Carrying a handgun for self-defense entails more than just the decision to “pack some heat.” In addition to knowing the laws, selecting the right gun to carry and getting some training, you need to decide how you will carry.
There are two basic modes of carry: One mode is on the body—typically in an inside- or outside-the-waistband holster. I don’t want to discount an ankle or shoulder holster, which can still be viable methods of carry in some circumstances.
The second method is off-body, which is what I will cover here. (Remember: When carrying any weapon, be sure to abide by all laws.)
WHAT’S BEST FOR ME?
When choosing to carry off-body, the method is the first to consider; the second is what type of container is best suited that still allows quick access to your firearm. The advantage of carrying off-body is that you are less likely to “print” as you might when trying to carry when wearing light clothes. Off-body carry also allows you to possibly carry an additional, larger gun, compared to the one you might carry on the body. Plus, you can carry extra ammo, a light, TASER or any other additional tool to use in self-defense.
When carrying OTB, there are some key variables to consider—
- Carry your handgun in the same container all the time—the one you trained with. Don’t switch up, because it will confuse your muscle memory.
- Always keep it within arm’s reach. It does no good if you can’t reach it. And, you should be aware of where it is at all times.
- No one, especially children, should have access to it … ever!
- Train with your off-body carry method with the same vigor and methodology you would use to train with your holster.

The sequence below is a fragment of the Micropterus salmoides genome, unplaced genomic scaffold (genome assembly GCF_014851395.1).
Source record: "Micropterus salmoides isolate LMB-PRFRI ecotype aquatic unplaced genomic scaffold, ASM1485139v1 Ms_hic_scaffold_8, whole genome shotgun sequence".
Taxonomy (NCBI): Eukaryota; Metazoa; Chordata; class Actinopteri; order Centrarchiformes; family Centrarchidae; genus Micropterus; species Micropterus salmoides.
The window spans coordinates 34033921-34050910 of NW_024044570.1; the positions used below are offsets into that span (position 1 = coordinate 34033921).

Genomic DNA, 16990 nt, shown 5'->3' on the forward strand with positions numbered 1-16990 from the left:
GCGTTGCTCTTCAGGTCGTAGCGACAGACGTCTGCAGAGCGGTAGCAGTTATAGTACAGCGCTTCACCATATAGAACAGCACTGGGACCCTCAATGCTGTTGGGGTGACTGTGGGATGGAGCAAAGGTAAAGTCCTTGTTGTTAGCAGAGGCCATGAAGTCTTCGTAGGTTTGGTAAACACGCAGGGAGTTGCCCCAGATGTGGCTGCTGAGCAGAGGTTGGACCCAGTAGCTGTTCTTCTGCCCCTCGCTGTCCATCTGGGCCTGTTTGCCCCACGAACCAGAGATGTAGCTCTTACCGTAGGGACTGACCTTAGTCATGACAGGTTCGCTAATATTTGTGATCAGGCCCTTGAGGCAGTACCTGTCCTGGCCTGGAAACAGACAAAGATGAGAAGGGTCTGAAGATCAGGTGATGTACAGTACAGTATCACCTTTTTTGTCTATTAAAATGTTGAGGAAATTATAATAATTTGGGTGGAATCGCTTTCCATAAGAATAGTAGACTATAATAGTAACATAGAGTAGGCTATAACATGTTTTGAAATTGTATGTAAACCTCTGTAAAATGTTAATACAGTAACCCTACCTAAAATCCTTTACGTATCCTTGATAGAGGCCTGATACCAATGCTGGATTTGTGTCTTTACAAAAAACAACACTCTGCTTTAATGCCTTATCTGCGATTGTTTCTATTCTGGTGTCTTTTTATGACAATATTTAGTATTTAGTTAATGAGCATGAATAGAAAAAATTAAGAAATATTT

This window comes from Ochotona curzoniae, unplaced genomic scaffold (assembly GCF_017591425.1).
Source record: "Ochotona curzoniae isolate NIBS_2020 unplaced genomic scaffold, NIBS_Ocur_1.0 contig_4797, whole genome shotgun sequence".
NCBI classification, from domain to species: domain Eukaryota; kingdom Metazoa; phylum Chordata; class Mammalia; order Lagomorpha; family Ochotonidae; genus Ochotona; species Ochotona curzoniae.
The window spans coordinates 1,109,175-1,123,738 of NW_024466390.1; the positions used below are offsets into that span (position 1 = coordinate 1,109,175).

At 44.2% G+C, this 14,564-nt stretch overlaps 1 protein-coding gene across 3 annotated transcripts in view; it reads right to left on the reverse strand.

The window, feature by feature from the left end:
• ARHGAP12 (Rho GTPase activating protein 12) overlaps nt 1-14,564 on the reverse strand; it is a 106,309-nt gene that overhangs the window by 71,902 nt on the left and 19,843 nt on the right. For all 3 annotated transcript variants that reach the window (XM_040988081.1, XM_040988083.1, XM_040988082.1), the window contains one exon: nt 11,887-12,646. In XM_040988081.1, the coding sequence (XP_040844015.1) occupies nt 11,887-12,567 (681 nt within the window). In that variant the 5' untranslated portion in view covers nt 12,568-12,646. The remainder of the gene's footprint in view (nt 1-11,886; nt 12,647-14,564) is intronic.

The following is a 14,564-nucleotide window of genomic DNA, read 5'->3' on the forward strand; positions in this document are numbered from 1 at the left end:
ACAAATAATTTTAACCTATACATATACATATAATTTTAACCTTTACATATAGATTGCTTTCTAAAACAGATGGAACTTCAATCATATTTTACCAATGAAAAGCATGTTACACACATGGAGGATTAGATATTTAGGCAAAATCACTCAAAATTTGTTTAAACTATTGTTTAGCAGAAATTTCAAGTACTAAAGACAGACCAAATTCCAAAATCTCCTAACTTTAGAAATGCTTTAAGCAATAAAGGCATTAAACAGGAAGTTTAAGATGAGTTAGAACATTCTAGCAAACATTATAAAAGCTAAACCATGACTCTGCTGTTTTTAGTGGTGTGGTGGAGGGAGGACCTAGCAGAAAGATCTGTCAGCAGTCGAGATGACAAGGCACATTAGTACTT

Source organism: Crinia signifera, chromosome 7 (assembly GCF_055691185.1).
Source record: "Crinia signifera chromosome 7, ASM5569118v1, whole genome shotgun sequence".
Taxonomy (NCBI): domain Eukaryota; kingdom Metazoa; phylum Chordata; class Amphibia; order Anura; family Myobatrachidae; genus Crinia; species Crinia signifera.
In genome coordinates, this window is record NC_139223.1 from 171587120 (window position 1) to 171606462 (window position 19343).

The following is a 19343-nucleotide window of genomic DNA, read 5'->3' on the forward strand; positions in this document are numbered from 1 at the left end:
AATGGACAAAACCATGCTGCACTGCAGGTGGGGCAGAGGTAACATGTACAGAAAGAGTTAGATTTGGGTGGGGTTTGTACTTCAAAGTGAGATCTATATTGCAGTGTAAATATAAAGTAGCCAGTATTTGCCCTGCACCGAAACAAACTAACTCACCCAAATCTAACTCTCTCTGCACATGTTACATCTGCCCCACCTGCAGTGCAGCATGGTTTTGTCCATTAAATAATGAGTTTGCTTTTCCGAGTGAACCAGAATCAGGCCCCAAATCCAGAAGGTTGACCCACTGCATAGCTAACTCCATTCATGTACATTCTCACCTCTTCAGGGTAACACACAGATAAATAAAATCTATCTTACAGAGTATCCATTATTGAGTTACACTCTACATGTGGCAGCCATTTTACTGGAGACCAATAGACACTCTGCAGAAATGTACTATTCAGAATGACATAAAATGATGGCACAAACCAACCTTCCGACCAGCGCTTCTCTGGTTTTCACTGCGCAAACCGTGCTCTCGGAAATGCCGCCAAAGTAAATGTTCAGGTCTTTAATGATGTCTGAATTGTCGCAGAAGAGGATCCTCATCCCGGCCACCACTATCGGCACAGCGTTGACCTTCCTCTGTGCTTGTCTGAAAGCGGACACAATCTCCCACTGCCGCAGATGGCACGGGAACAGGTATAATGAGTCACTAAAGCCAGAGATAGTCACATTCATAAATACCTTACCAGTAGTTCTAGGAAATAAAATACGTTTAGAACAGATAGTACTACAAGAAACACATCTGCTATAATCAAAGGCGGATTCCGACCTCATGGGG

“Choosing how to carry off-body can be as daunting as carrying on the body—maybe even more so because of the vastly different ways and containers for each way.”
WHAT ARE MY OPTIONS?
Choosing how to carry off-body can be as daunting as carrying on the body—maybe even more so because of the vastly different ways and containers for each way.
Perhaps the most common way for women who opt to off-body carry will be a purse. This is a viable option, but there are many factors to consider. The first one I always recommend is that if you carry in a purse, get one that is purpose-built. The purse should be made with a separate pocket that is easily accessible and provides a retaining system for your weapon, along with any extras (such ammo, light, knife or OC spray). If the retaining system does not cover the trigger, add a holster or choose a different bag.
Added considerations are steel cables that run through the straps to prevent someone from cutting them to snatch the purse. If you choose this method of off-body carry, make sure to maintain awareness of the purse—and don’t ever allow others, including curious children, access to the purse! There have been cases of children rummaging through purses, only to come across the handgun; and then, tragic things happen. Be responsible if you are going to carry.
BETTER THAN DESIGNER
Another reason I say to get a purpose-built purse is that you might have to shoot a hole through it if you aren’t able to get your firearm out in time. You won’t feel as badly shooting a hole through one of these purses as you might with your Coach or Kate Spade purse.